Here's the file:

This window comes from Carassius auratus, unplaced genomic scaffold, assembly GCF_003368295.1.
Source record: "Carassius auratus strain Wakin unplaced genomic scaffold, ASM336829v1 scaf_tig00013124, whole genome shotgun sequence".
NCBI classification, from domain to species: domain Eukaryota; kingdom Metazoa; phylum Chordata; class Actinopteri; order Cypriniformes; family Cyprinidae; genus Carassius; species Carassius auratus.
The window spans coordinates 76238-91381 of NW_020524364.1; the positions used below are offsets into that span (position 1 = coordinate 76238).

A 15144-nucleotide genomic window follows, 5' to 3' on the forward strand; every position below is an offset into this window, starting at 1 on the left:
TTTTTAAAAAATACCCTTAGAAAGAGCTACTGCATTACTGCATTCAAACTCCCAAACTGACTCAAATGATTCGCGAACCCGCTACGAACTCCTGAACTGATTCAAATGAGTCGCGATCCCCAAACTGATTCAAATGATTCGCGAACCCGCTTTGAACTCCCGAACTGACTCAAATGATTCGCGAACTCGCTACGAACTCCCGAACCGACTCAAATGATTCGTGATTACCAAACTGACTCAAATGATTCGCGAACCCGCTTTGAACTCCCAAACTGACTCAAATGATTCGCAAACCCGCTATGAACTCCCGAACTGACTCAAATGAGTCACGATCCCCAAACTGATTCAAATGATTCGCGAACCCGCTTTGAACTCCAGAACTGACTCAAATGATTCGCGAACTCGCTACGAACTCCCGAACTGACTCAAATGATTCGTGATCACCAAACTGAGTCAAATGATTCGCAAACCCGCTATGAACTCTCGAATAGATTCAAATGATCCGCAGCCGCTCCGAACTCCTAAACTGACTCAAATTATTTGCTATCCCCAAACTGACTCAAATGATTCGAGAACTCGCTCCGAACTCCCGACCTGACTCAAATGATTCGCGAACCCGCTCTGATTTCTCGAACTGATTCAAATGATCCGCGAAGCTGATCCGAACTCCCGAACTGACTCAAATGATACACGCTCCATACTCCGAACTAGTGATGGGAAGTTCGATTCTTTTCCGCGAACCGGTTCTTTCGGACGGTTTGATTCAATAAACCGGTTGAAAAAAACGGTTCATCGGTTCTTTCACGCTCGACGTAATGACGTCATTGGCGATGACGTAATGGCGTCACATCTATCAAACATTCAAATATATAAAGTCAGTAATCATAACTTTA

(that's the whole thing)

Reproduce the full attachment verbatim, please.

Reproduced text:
This window comes from Carassius auratus, unplaced genomic scaffold, assembly GCF_003368295.1.
Source record: "Carassius auratus strain Wakin unplaced genomic scaffold, ASM336829v1 scaf_tig00013124, whole genome shotgun sequence".
NCBI classification, from domain to species: domain Eukaryota; kingdom Metazoa; phylum Chordata; class Actinopteri; order Cypriniformes; family Cyprinidae; genus Carassius; species Carassius auratus.
The window spans coordinates 76238-91381 of NW_020524364.1; the positions used below are offsets into that span (position 1 = coordinate 76238).

A 15144-nucleotide genomic window follows, 5' to 3' on the forward strand; every position below is an offset into this window, starting at 1 on the left:
TTTTTAAAAAATACCCTTAGAAAGAGCTACTGCATTACTGCATTCAAACTCCCAAACTGACTCAAATGATTCGCGAACCCGCTACGAACTCCTGAACTGATTCAAATGAGTCGCGATCCCCAAACTGATTCAAATGATTCGCGAACCCGCTTTGAACTCCCGAACTGACTCAAATGATTCGCGAACTCGCTACGAACTCCCGAACCGACTCAAATGATTCGTGATTACCAAACTGACTCAAATGATTCGCGAACCCGCTTTGAACTCCCAAACTGACTCAAATGATTCGCAAACCCGCTATGAACTCCCGAACTGACTCAAATGAGTCACGATCCCCAAACTGATTCAAATGATTCGCGAACCCGCTTTGAACTCCAGAACTGACTCAAATGATTCGCGAACTCGCTACGAACTCCCGAACTGACTCAAATGATTCGTGATCACCAAACTGAGTCAAATGATTCGCAAACCCGCTATGAACTCTCGAATAGATTCAAATGATCCGCAGCCGCTCCGAACTCCTAAACTGACTCAAATTATTTGCTATCCCCAAACTGACTCAAATGATTCGAGAACTCGCTCCGAACTCCCGACCTGACTCAAATGATTCGCGAACCCGCTCTGATTTCTCGAACTGATTCAAATGATCCGCGAAGCTGATCCGAACTCCCGAACTGACTCAAATGATACACGCTCCATACTCCGAACTAGTGATGGGAAGTTCGATTCTTTTCCGCGAACCGGTTCTTTCGGACGGTTTGATTCAATAAACCGGTTGAAAAAAACGGTTCATCGGTTCTTTCACGCTCGACGTAATGACGTCATTGGCGATGACGTAATGGCGTCACATCTATCAAACATTCAAATATATAAAGTCAGTAATCATAACTTTA